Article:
Examination of 24 victims of unexplained cot deaths showed that two-thirds had under-developed kidneys.
The abnormality, which occurred in the womb, would have left the babies vulnerable to dehydration, or a build-up of toxins, in the first six months of life, either of which can prove fatal.
This could explain factors linked with cot death, such as infection, over-wrapping or sleeping position. Such problems would probably be shaken off by a healthy baby but could kill a vulnerable one.
Dick van Velzen, professor of foetal and infant pathology and leader of the team at Liverpool University, described the findings as 'extremely significant'.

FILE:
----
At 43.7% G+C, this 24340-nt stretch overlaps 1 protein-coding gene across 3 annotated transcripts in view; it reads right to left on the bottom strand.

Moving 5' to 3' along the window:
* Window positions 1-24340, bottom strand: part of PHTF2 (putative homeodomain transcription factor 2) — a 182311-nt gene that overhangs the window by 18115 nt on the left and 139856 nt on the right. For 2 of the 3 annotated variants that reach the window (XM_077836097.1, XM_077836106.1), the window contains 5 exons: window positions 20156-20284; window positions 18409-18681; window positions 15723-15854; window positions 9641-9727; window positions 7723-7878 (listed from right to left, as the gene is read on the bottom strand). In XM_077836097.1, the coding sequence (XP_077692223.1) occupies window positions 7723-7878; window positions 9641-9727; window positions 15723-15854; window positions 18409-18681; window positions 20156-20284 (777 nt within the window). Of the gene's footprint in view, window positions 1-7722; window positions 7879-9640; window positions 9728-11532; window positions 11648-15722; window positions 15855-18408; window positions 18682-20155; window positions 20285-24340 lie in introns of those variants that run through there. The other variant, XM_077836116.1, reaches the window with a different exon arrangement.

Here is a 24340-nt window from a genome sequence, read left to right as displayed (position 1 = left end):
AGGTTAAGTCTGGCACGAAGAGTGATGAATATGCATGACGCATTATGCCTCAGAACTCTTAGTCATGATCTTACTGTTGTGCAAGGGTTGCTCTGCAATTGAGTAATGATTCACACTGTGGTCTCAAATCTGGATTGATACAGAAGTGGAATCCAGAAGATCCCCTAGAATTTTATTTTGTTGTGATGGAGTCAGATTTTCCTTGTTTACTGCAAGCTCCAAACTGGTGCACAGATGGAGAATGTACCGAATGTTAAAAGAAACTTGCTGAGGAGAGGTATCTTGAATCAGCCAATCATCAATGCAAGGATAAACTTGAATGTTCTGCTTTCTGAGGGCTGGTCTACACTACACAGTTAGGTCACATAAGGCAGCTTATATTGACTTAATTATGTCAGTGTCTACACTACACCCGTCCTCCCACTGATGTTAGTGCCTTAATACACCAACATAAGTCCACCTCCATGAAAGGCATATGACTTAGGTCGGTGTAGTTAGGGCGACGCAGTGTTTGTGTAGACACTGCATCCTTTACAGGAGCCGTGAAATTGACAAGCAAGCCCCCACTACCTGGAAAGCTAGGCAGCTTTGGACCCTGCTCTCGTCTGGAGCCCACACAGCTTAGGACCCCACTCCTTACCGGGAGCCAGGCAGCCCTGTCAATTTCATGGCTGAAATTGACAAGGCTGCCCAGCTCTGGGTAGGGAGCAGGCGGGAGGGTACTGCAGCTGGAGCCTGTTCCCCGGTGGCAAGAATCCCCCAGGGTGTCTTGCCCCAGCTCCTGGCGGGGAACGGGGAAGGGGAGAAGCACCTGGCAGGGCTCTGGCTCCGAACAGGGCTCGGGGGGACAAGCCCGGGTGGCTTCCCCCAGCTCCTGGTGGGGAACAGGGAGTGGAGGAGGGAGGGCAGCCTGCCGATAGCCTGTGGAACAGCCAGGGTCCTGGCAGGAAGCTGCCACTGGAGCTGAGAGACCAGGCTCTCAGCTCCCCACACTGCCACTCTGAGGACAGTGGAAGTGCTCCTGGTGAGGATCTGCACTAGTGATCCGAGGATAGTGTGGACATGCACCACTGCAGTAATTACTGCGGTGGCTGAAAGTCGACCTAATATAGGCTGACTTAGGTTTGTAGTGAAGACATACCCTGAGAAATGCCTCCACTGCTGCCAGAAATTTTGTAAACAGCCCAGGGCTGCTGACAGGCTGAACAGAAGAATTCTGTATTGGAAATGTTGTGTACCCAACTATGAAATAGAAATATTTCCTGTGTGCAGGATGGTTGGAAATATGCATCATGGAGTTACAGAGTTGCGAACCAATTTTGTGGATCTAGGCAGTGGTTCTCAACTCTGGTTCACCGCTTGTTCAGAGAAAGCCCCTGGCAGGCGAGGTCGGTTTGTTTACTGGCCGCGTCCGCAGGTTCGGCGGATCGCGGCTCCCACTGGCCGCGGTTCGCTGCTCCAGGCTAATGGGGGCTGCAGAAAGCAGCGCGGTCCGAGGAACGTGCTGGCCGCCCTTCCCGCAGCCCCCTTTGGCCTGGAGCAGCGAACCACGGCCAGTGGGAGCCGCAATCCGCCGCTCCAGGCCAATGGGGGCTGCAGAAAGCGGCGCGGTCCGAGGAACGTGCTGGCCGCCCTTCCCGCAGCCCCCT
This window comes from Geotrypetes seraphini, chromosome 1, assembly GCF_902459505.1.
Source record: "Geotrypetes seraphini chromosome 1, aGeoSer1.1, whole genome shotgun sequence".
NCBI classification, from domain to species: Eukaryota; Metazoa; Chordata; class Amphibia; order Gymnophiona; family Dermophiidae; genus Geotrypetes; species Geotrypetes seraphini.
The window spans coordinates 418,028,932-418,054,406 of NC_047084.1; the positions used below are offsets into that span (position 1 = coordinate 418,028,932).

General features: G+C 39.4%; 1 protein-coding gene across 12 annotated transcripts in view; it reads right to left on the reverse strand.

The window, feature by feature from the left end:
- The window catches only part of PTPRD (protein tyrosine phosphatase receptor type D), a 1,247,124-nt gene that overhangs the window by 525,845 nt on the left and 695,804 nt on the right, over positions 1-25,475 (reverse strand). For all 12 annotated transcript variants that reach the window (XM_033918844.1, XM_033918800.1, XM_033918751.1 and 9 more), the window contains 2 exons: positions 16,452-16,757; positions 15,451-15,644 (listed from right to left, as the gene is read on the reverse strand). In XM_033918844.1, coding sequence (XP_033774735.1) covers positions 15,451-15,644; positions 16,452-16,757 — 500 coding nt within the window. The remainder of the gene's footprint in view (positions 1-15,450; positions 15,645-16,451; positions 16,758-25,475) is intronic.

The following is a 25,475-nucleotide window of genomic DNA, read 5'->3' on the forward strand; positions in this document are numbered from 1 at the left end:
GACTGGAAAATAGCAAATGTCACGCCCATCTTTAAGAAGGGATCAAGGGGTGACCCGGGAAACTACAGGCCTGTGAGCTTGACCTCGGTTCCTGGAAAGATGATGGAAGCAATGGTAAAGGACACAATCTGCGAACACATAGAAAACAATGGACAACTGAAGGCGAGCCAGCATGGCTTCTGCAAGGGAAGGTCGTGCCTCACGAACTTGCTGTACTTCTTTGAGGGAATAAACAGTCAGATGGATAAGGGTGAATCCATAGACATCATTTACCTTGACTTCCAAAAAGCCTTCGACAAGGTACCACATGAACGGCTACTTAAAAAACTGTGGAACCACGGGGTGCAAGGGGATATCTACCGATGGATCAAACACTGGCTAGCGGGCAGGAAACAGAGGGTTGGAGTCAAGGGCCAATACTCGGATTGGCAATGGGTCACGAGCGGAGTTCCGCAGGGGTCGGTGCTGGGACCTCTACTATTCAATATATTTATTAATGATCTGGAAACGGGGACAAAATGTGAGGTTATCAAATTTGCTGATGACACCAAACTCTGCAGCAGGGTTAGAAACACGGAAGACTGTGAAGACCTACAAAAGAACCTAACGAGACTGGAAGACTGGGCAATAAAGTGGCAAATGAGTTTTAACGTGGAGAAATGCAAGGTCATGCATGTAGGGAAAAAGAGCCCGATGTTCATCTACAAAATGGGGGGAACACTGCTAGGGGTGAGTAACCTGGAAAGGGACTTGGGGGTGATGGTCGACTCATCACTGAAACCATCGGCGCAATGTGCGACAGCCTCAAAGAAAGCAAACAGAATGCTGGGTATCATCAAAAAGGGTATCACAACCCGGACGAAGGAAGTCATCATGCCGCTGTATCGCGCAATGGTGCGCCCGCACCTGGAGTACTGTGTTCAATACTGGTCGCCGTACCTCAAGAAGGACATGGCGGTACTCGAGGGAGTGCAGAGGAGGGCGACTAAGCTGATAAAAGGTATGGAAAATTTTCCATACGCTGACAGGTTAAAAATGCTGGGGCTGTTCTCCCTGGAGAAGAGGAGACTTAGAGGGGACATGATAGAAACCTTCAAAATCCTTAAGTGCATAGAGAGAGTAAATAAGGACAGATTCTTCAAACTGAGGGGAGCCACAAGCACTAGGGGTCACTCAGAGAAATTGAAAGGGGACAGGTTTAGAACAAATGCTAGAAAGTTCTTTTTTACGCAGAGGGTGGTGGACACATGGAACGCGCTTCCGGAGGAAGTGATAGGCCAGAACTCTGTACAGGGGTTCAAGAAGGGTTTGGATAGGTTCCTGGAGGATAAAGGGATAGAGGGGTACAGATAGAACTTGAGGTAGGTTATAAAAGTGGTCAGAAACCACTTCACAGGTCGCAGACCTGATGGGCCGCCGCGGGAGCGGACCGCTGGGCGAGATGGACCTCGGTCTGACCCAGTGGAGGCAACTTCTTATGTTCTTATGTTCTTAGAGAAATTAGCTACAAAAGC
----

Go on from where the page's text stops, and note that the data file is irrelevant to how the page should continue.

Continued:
The scientists believe impaired growth in the womb of other vital organs, especially the lungs and brain, may also be connected with cot deaths.
They think there is a common link, a condition called Uterine Growth Retardation (UGR), which results in some babies being born smaller than they ought to be. Even a 'normal-sized' infant can fall into this category, if it is smaller than it would have been without UGR.
The breakthrough was achieved using microscope technology developed by Dr Vyvyan Howard, a senior lecturer in Professor van Velzen's department.
For the first time this allowed an accurate count to be made of the number of nephrons, or filter units, in the kidney. Healthy babies should have more than a million nephrons in each kidney, but the cot-death victims examined had far fewer - in some cases only 350,000.
In 1991, 1,134 babies under one year old were cot-death victims in the United Kingdom.